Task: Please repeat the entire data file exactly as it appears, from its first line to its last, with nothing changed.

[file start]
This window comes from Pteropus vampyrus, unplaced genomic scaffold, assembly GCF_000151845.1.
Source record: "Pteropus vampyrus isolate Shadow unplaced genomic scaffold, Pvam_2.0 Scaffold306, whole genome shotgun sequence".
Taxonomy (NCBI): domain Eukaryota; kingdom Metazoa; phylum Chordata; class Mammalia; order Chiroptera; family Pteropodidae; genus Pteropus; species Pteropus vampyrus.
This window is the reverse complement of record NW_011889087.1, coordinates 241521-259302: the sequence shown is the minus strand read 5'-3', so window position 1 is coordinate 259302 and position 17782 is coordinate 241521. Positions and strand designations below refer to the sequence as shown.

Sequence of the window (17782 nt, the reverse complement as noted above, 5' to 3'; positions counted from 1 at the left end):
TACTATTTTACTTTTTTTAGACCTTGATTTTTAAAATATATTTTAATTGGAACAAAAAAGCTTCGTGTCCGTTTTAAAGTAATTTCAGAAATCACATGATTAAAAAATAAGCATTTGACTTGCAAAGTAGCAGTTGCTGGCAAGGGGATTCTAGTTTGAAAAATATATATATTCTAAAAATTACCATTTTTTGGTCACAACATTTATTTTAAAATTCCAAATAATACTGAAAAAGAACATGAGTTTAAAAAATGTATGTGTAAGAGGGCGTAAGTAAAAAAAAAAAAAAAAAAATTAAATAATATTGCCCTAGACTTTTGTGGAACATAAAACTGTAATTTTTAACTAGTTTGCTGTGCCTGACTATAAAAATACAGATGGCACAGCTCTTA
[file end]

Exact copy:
This window comes from Pteropus vampyrus, unplaced genomic scaffold, assembly GCF_000151845.1.
Source record: "Pteropus vampyrus isolate Shadow unplaced genomic scaffold, Pvam_2.0 Scaffold306, whole genome shotgun sequence".
Taxonomy (NCBI): domain Eukaryota; kingdom Metazoa; phylum Chordata; class Mammalia; order Chiroptera; family Pteropodidae; genus Pteropus; species Pteropus vampyrus.
This window is the reverse complement of record NW_011889087.1, coordinates 241521-259302: the sequence shown is the minus strand read 5'-3', so window position 1 is coordinate 259302 and position 17782 is coordinate 241521. Positions and strand designations below refer to the sequence as shown.

Sequence of the window (17782 nt, the reverse complement as noted above, 5' to 3'; positions counted from 1 at the left end):
TACTATTTTACTTTTTTTAGACCTTGATTTTTAAAATATATTTTAATTGGAACAAAAAAGCTTCGTGTCCGTTTTAAAGTAATTTCAGAAATCACATGATTAAAAAATAAGCATTTGACTTGCAAAGTAGCAGTTGCTGGCAAGGGGATTCTAGTTTGAAAAATATATATATTCTAAAAATTACCATTTTTTGGTCACAACATTTATTTTAAAATTCCAAATAATACTGAAAAAGAACATGAGTTTAAAAAATGTATGTGTAAGAGGGCGTAAGTAAAAAAAAAAAAAAAAAAATTAAATAATATTGCCCTAGACTTTTGTGGAACATAAAACTGTAATTTTTAACTAGTTTGCTGTGCCTGACTATAAAAATACAGATGGCACAGCTCTTA